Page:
G. P. Putnam's Sons, 304 pages, $26
The nature of a serial is that a story is told in episodes. In a crime series, there is usually an overarching storyline, usually a personal one. I’ve been captivated by several authors whose arc describes the death of a loved one. It explains protagonists’ personalities and obsessions. The nature of a crime series is that usually a crime is solved within the book and the back story arc — whose story has already been told or will be told in its own book — is floating in the background. Steve Hamilton goes his own way, eschewing this convention. Be prepared at the end of “Exit Strategy” to be shouting, “No, no, no, no,” ad inifinitum.
Fantasy and sci-fi authors excel at creating continuing sagas. Think of Robert Jordan’s massive volumes in his Wheel of Time series. (RIP, Robert Jordan.) Think of George R. R. Martin’s Game of Thrones missives. Think of all the trilogies that have been created and are being created. N. K. Jemisin has a fabulous opus that hasn’t concluded yet. How about “The Lord of the Rings”? In these cases, there are small wrap-ups and big surprises, but also an unresolved protagonist’s journey that, we hope, will end in a satisfying conclusion … someday. So it is with Steve Hamilton’s Nick Mason series.
“The Second Life of Nick Mason,” the first in this series, was good reading but unfulfilling. That’s because Hamilton has a big story he is stretching over, Lord knows, how many books. Nick was a criminal. Somebody died. Nick got caught. He was sentenced to prison for a long, long time. Darius Cole, a big-time Chicago criminal, befriended him. In exchange for Nick’s freedom and the ability to see his former wife and young daughter, Nick would agree to be part of Darius’ crew and do his bidding. Also, it was clear, Darius could order a hit on Nick’s family at any time he chose.
At the cost of his soul — not to be overly dramatic or anything — Nick becomes Darius’ hitman. In “Exit Strategy,” Darius has a chance at a retrial. Yes, Darius is in prison. While he was able to get Nick freed, he himself is under more dire interdiction. There were two witnesses who put Darius away the first time. Now they will have to be pulled out of their new lives in WITSEC and brought to re-testify against Darius. It is Nick’s job to find the brief moments in time when the witnesses are vulnerable and kill them.
Nick’s ex-wife and daughter don’t realize he holds their lives in his sniper’s sight. In the few months he has been free, Nick also established a romantic relationship with Lauren. Now she is another weak point that Darius can manipulate. On Darius’ behalf, Marcus Quintero is Nick’s handler. He enables Nick’s missions, but he makes it clear he will kill Nick and those he loves if necessary. Diana is Darius’ girlfriend. She and Nick share a townhouse in an expensive part of Chicago. Her restaurant provides the legitimate cover for Nick. Diana is as much a prisoner of Darius’ threats as Nick is. They don’t live their lives; they exist in a half-world, as puppets of a cruel and devious puppetmaster.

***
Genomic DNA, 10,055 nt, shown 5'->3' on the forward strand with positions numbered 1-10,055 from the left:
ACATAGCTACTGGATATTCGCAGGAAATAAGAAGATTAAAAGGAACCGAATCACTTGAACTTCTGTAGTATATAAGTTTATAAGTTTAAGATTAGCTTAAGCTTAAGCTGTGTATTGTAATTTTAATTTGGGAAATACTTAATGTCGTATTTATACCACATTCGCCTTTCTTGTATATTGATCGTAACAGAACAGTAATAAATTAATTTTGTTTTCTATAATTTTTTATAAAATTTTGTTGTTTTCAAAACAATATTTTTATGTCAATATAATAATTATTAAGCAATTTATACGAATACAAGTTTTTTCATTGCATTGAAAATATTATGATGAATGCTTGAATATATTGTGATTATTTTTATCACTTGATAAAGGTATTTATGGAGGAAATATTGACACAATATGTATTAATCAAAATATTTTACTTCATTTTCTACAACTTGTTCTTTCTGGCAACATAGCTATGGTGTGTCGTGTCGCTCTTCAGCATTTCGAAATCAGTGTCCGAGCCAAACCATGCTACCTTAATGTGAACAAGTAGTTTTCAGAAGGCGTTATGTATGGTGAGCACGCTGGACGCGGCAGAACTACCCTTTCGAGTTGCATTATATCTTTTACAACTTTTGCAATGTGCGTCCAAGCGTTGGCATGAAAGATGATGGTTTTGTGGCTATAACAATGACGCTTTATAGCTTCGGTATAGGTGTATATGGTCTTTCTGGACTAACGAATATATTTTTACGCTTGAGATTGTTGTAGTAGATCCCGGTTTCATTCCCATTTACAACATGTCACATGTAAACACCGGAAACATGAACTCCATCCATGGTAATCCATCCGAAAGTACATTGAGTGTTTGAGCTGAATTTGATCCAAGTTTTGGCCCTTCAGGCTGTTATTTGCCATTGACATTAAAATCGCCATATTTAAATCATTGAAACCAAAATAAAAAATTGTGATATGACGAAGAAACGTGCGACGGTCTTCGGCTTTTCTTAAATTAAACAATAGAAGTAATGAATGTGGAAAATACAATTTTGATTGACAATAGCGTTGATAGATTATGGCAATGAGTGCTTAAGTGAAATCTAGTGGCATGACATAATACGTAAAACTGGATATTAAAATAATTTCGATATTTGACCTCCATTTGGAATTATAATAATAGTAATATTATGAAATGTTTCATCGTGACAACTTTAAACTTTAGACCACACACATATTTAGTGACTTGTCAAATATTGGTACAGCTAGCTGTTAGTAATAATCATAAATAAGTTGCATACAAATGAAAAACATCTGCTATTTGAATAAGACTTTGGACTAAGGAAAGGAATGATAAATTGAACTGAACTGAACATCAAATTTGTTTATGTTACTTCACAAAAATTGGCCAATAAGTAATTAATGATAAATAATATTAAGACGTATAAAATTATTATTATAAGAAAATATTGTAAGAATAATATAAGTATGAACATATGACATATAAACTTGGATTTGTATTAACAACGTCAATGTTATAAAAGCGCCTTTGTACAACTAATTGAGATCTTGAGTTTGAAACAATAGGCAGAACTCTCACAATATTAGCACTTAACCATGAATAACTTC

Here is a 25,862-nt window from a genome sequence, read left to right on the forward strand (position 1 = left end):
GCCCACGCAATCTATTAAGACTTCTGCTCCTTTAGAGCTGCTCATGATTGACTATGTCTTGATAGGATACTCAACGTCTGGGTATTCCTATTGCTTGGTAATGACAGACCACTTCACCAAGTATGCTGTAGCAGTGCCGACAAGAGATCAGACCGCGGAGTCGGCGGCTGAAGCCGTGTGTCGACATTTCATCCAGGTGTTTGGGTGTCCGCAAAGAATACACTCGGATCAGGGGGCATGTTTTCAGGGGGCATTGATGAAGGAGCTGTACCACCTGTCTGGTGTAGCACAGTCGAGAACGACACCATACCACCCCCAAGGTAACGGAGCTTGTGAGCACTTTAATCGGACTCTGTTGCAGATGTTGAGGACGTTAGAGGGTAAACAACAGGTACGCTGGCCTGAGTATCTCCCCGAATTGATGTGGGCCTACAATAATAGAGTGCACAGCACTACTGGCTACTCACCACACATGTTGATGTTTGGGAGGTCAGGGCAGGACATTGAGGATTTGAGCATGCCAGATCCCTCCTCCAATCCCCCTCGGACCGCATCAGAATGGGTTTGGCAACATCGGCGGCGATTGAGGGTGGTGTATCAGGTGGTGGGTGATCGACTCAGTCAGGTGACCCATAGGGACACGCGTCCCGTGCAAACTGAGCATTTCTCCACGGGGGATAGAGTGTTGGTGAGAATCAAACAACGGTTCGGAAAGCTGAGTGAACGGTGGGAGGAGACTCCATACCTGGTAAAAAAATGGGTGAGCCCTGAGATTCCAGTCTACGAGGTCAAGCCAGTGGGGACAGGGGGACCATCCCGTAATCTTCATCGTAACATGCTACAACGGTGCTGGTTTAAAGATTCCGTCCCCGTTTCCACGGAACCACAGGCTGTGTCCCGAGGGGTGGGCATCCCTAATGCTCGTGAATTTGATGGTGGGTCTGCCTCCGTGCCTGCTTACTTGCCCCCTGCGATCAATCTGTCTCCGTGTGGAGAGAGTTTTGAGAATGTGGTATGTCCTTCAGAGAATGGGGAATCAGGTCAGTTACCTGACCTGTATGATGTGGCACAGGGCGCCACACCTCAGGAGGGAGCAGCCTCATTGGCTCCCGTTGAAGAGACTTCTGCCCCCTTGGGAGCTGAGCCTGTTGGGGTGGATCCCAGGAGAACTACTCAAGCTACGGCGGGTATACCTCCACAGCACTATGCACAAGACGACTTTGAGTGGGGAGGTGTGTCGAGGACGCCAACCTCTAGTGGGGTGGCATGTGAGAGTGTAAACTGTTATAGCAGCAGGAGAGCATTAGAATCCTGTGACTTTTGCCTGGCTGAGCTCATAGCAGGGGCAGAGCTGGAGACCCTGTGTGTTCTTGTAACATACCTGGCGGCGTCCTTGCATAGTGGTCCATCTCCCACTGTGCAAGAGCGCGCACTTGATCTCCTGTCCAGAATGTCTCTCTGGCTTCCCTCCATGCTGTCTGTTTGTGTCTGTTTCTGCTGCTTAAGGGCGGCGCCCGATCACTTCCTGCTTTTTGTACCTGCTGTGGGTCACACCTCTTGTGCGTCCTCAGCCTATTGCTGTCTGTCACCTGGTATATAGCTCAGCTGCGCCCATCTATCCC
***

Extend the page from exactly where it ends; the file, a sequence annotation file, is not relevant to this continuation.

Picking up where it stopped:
On the good guys’ side are U.S. Marshal Bruce Harper, Chicago Detective Frank Sandoval, and U.S. Assistant Attorney Rachel Greenwood. Harper has never lost a WITSEC person, until Nick kills Ken McLaren, Darius’ accountant who testified against him in the first case. Sandoval, a straight cop, has been gunning for Nick since he got out (read “The Second Life of Nick Mason”). Greenwood would have to retry Darius’ case, hopefully with at least one of the two witnesses kept safe in witness protection. Her prospects don’t look good.
Hamilton does caper stories very well. Nick’s hunt for and elimination of the witnesses are fine, albeit perverted, caper stories. Sean Burke, a psychopath, also provides fine caper moments. He was Darius’ hitman before Nick. He went rogue and was caught by the police. Guess who escapes custody. Now Nick has to hunt him down as well. Nick is not going that alone. Harper and Sandoval also are part of that chase. It’s not clear that catching Sean would be good for one’s health, however.
Both Darius and Nick have exit strategies. Their stories are intertwined. So if Nick succeeds in disentangling himself, then Darius fails. And if Darius succeeds, then the door to Nick’s independence slams shut. What is assured is that people will die. Many, many people, as it turns out.
There are a lot of characters involved in this book. Not all of them make it to the end of the book intact. (Sorry, this doesn’t rate a spoiler alert; you’ve got to have guessed this at the outset.) Nick does. (Once again, not a surprise.) And this is where the no, no, no, no, etc. comes in. In the tradition of old time serials, we must see the unfortunate writing on the wall, “To be continued…”
Think of it as a fantasy trilogy.